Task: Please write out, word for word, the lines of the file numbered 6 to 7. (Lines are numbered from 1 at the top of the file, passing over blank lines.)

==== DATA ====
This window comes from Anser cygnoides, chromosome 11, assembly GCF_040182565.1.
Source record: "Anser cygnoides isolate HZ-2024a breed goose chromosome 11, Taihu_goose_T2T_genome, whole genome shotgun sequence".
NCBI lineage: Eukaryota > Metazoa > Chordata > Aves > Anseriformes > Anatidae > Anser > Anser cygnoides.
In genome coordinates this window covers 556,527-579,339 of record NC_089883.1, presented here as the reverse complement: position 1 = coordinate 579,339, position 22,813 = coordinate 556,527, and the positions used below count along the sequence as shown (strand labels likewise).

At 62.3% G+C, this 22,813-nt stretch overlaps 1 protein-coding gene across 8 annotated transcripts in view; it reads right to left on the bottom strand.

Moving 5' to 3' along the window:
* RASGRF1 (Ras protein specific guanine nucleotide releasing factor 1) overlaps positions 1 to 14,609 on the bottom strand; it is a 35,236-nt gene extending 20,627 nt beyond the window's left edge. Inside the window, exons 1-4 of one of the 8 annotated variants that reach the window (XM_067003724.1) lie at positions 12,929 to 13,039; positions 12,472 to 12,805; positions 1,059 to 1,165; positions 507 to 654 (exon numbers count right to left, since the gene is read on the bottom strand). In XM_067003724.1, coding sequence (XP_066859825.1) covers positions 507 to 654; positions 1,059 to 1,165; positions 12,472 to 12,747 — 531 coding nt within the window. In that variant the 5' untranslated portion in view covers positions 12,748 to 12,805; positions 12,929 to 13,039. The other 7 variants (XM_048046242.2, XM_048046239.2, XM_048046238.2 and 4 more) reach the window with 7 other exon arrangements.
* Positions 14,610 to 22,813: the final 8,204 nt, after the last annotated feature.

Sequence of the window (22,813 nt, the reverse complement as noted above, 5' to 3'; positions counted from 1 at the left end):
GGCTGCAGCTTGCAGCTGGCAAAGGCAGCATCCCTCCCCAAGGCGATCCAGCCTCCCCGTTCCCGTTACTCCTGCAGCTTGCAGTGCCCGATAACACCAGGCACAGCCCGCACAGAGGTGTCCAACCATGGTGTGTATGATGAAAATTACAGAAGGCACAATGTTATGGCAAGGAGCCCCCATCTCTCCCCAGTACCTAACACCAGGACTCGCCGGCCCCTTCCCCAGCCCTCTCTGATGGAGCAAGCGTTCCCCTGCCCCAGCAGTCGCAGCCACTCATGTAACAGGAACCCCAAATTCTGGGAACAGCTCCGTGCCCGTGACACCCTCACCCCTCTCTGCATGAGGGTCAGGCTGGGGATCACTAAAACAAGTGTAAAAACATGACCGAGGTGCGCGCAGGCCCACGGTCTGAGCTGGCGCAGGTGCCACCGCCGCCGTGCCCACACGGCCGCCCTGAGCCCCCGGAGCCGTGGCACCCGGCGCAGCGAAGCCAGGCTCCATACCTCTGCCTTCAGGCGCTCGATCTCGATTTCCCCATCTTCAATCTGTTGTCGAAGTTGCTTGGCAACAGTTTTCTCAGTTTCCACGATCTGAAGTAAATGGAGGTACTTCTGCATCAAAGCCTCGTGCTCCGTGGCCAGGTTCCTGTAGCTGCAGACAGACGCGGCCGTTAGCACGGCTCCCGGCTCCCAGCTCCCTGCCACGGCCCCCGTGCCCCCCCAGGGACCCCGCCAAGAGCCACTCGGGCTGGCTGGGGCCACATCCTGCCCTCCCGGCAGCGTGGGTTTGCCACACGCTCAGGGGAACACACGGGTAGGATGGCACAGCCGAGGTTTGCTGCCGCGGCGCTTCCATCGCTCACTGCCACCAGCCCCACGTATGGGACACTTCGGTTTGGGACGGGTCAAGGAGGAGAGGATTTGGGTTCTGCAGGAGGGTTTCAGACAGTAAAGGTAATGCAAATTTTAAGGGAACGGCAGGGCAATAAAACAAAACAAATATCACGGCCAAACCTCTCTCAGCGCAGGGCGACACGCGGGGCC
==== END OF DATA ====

Moving 5' to 3' along the window:
* RASGRF1 (Ras protein specific guanine nucleotide releasing factor 1) overlaps positions 1 to 14,609 on the bottom strand; it is a 35,236-nt gene extending 20,627 nt beyond the window's left edge. Inside the window, exons 1-4 of one of the 8 annotated variants that reach the window (XM_067003724.1) lie at positions 12,929 to 13,039; positions 12,472 to 12,805; positions 1,059 to 1,165; positions 507 to 654 (exon numbers count right to left, since the gene is read on the bottom strand). In XM_067003724.1, coding sequence (XP_066859825.1) covers positions 507 to 654; positions 1,059 to 1,165; positions 12,472 to 12,747 — 531 coding nt within the window. In that variant the 5' untranslated portion in view covers positions 12,748 to 12,805; positions 12,929 to 13,039. The other 7 variants (XM_048046242.2, XM_048046239.2, XM_048046238.2 and 4 more) reach the window with 7 other exon arrangements.